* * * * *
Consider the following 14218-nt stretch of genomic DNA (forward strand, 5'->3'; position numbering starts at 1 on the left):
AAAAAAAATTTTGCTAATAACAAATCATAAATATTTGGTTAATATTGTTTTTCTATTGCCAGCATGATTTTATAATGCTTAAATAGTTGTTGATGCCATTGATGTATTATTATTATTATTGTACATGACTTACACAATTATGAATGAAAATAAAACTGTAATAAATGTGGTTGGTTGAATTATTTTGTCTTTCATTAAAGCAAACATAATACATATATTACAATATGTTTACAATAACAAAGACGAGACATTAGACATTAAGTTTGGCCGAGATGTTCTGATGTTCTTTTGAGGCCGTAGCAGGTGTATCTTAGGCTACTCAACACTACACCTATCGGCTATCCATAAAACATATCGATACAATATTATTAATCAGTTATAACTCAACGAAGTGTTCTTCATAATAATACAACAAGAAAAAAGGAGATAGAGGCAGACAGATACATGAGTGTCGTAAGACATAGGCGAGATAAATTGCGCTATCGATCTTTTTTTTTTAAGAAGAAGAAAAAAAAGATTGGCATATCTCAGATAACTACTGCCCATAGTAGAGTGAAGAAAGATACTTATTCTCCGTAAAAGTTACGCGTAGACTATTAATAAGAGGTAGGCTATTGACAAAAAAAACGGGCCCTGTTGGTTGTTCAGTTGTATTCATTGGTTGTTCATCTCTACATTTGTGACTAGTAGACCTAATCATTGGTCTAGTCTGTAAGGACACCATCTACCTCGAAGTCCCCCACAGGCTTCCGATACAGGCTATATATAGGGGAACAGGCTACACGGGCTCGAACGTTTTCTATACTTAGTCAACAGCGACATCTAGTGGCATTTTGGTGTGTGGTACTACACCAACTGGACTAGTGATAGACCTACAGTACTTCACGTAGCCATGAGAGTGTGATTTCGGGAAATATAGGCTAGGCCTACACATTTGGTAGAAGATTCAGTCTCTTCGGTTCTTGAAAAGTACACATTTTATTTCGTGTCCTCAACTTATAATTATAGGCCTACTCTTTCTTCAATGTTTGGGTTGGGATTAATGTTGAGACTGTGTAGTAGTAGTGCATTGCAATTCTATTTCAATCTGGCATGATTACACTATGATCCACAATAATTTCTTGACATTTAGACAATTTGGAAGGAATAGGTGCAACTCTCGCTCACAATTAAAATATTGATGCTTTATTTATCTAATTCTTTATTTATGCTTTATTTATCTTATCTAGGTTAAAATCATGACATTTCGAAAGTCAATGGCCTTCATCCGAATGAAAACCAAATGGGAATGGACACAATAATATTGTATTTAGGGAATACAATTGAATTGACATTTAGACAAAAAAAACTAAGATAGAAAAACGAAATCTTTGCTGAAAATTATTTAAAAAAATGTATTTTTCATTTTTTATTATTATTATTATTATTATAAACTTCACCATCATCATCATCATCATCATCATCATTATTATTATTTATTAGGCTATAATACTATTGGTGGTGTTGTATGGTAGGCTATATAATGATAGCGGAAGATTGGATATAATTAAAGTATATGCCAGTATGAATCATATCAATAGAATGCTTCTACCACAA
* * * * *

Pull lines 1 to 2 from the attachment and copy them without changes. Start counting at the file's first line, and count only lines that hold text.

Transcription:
Consider the following 14218-nt stretch of genomic DNA (forward strand, 5'->3'; position numbering starts at 1 on the left):
AAAAAAAATTTTGCTAATAACAAATCATAAATATTTGGTTAATATTGTTTTTCTATTGCCAGCATGATTTTATAATGCTTAAATAGTTGTTGATGCCATTGATGTATTATTATTATTATTGTACATGACTTACACAATTATGAATGAAAATAAAACTGTAATAAATGTGGTTGGTTGAATTATTTTGTCTTTCATTAAAGCAAACATAATACATATATTACAATATGTTTACAATAACAAAGACGAGACATTAGACATTAAGTTTGGCCGAGATGTTCTGATGTTCTTTTGAGGCCGTAGCAGGTGTATCTTAGGCTACTCAACACTACACCTATCGGCTATCCATAAAACATATCGATACAATATTATTAATCAGTTATAACTCAACGAAGTGTTCTTCATAATAATACAACAAGAAAAAAGGAGATAGAGGCAGACAGATACATGAGTGTCGTAAGACATAGGCGAGATAAATTGCGCTATCGATCTTTTTTTTTTAAGAAGAAGAAAAAAAAGATTGGCATATCTCAGATAACTACTGCCCATAGTAGAGTGAAGAAAGATACTTATTCTCCGTAAAAGTTACGCGTAGACTATTAATAAGAGGTAGGCTATTGACAAAAAAAACGGGCCCTGTTGGTTGTTCAGTTGTATTCATTGGTTGTTCATCTCTACATTTGTGACTAGTAGACCTAATCATTGGTCTAGTCTGTAAGGACACCATCTACCTCGAAGTCCCCCACAGGCTTCCGATACAGGCTATATATAGGGGAACAGGCTACACGGGCTCGAACGTTTTCTATACTTAGTCAACAGCGACATCTAGTGGCATTTTGGTGTGTGGTACTACACCAACTGGACTAGTGATAGACCTACAGTACTTCACGTAGCCATGAGAGTGTGATTTCGGGAAATATAGGCTAGGCCTACACATTTGGTAGAAGATTCAGTCTCTTCGGTTCTTGAAAAGTACACATTTTATTTCGTGTCCTCAACTTATAATTATAGGCCTACTCTTTCTTCAATGTTTGGGTTGGGATTAATGTTGAGACTGTGTAGTAGTAGTGCATTGCAATTCTATTTCAATCTGGCATGATTACACTATGATCCACAATAATTTCTTGACATTTAGACAATTTGGAAGGAATAGGTGCAACTCTCGCTCACAATTAAAATATTGATGCTTTATTTATCTAATTCTTTATTTATGCTTTATTTATCTTATCTAGGTTAAAATCATGACATTTCGAAAGTCAATGGCCTTCATCCGAATGAAAACCAAATGGGAATGGACACAATAATATTGTATTTAGGGAATACAATTGAATTGACATTTAGACAAAAAAAACTAAGATAGAAAAACGAAATCTTTGCTGAAAATTATTTAAAAAAATGTATTTTTCATTTTTTATTATTATTATTATTATTATAAACTTCACCATCATCATCATCATCATCATCATCATTATTATTATTTATTAGGCTATAATACTATTGGTGGTGTTGTATGGTAGGCTATATAATGATAGCGGAAGATTGGATATAATTAAAGTATATGCCAGTATGAATCATATCAATAGAATGCTTCTACCACAA